Delia Johnson Prospect Heights woman executed along Brooklyn street by woman who remains at large. Killer described as family friend.
Delia Johnson, 42, was chatting with a group of people by a stoop on Franklin Ave. at Prospect Place in Prospect Heights at about 9:40 p.m. Wednesday, a few blocks from her home, when her attacker ambushed her.
Family members told the nydailynews they believe the shooter followed Johnson from a funeral in the neighborhood earlier in the day.
‘She was at a funeral earlier in the evening for an old neighborhood friend to pay her respects, and then this happened,’ her brother, Mathis Johnson, 47 told tabloid. ‘It was horrible. That lady executed my sister.’
The killer, a black woman with blond hair wearing a black top and black leggings, lifted her gun and shot Johnson in the head, then fired at her again as she hit the ground.
this why you don’t play with people. bitches really be dangerous. peep how calm this bitch was. pic.twitter.com/wgnnbHkGuI
— SOPHIABOSS (@sophiaabosss) August 6, 2021
The gun violence sent bystanders fleeing for their lives. One man recoiled in horror near a parked car, while the people Johnson were speaking to toppled backward on the stoop in front of her, video shows.
Video shows the shooter walking to a white, double-parked sedan, getting in the driver’s seat and driving off.
It remained unclear what sparked the shooting and whether the victim knew her attacker or whether the shooting was a kind of retribution for something that may have taken place while the two women having earlier attended the funeral.
A report via the nypost told of the victim’s mother saying the shooter was a family friend who had stayed at their house.
‘I know her!’ Delia’s mother, Delia Barry told the nypost. ‘Oh my God, oh my God, she used to stay with us. She slept in my bed, ate my food.’
One of the victim’s younger sisters, Hadijah Pendley, called the suspect ‘a family friend who came to our family events, celebrations, holidays — whatever you want to call it, she came.’
Johnson’s siblings described her as ebullient and generous, an entrepreneur who had become successful enough to buy a car for her 17-year-old daughter.
‘She was a beautiful woman’
The funeral Johnson attended before the shooting took place at the Sealy Culyer Funeral Home on Pacific St., just four blocks away. It drew hundreds of mourners from the neighborhood, Mathis Johnson said.
The victim’s brother said didn’t know the woman in the video, but said she had attended the funeral as well.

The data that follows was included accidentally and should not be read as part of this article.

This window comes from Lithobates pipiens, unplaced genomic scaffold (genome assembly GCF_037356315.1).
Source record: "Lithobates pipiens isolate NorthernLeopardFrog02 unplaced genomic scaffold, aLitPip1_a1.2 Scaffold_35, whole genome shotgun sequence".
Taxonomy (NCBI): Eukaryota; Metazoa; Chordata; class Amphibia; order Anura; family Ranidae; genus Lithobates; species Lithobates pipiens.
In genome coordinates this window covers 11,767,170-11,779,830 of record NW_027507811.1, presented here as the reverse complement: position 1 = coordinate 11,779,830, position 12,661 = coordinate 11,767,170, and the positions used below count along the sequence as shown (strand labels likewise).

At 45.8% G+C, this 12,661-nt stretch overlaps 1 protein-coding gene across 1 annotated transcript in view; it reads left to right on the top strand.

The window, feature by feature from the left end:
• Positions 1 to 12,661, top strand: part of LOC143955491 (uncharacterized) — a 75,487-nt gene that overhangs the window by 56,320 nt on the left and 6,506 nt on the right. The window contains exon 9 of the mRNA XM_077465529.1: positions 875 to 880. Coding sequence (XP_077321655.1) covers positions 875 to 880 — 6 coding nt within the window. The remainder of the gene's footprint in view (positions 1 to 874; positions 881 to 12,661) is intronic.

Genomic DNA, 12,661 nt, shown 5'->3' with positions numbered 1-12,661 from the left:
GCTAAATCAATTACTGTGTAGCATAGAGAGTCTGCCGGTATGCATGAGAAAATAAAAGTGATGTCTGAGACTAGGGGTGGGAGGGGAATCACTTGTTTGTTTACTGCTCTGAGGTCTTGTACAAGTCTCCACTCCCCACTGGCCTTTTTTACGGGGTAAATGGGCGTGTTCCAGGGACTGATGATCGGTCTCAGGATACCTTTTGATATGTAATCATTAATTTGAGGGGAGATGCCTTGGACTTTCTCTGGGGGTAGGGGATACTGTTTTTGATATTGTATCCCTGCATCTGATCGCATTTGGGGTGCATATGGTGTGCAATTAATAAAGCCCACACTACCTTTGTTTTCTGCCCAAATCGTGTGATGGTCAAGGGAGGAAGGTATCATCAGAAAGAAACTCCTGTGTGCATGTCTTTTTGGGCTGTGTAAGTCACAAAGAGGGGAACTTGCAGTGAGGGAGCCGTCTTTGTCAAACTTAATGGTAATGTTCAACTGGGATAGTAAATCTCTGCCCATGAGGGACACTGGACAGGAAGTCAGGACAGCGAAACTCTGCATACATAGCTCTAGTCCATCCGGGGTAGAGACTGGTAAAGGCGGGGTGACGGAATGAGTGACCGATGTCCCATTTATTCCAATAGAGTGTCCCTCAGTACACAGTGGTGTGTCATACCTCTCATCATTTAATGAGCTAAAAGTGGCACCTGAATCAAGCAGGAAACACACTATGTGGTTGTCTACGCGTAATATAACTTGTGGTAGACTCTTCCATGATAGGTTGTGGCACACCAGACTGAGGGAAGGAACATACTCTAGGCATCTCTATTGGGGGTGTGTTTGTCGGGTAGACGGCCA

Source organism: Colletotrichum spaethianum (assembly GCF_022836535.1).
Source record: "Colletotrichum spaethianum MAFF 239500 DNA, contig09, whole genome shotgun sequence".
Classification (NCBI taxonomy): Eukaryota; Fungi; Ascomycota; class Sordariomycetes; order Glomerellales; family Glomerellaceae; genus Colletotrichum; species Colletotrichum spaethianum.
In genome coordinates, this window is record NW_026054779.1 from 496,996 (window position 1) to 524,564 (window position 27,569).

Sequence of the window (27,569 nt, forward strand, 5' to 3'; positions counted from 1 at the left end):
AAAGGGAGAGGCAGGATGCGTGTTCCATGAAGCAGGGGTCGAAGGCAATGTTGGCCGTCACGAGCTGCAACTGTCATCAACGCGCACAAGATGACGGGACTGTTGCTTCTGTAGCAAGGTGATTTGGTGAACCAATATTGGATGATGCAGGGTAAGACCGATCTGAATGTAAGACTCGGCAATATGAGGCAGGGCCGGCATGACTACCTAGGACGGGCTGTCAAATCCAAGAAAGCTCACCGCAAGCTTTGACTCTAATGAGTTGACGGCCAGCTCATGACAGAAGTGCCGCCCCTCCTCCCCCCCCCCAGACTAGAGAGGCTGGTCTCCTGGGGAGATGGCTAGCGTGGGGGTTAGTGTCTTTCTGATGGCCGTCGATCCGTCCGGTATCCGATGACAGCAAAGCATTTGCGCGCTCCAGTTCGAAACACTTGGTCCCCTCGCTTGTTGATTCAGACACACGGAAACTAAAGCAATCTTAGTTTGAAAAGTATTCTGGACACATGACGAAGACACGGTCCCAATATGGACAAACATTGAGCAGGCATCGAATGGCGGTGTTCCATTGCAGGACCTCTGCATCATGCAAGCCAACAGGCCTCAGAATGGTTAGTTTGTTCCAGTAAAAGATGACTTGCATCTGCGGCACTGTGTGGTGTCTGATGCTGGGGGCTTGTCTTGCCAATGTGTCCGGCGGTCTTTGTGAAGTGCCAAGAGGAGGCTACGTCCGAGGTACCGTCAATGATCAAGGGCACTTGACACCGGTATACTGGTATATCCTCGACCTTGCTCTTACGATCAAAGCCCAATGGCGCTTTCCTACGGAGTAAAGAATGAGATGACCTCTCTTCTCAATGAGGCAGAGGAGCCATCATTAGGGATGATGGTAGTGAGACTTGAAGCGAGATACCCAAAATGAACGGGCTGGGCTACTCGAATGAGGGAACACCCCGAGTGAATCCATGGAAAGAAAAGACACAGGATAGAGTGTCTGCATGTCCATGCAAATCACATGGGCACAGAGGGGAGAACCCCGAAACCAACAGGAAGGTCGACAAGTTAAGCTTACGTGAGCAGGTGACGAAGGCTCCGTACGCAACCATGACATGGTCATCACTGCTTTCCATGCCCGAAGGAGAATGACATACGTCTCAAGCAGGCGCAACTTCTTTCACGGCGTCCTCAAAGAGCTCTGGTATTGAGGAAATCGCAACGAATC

‘She was a beautiful person,’ Mathis Johnson said of his sister. ‘She didn’t necessarily have the world to give, but she would give it. She was an amazing woman. Everybody says positive things when people pass, but everything I said about her was 100 percent true.’
The victim’s sister, Cordelia Berry, was also reeling from the murder Thursday night, and vowed to take care of her sister’s daughter.
‘She always said, ‘If anything ever happens to me, take care of my baby,’’ Berry told the nydailynews.
Berry said she suspected the killer was envious of her sister’s success.
Surge of gun violence in NYC post pandemic
‘She was Miss Electric. She was the life of the party. She was a rainbow,’ Berry told the nydailynews. ‘She had her own business. She was an entrepreneur – fashion was her passion. When you succeed in life that way, people are jealous.’
As of Friday night, police have made no arrests. The identity of the shooter has yet to be revealed.
The episode comes amid an expansive rise in violent crime in NYC post pandemic.
For the month of July, the NYPD made 383 gun arrests, up 133.5 percent compared to last July, the mayor said, while gun arrests in general have gone up 44.5 percent in 2021.
Shootings have spiked 15.8 per cent in 2021 compared to last year, with 900 shooting incidents in 2021 compared to 777 in 2020.
There are also 12 per cent more shooting victims this year, the data shows, with 1,057 people falling prey to gun violence compared to 944 last year.
The biggest leap in crime rates is for hate crimes, which have surged by 103 per cent in the last year. The data come amid numerous random attacks on Asian Americans in the city in the wake of the COVID-19 pandemic.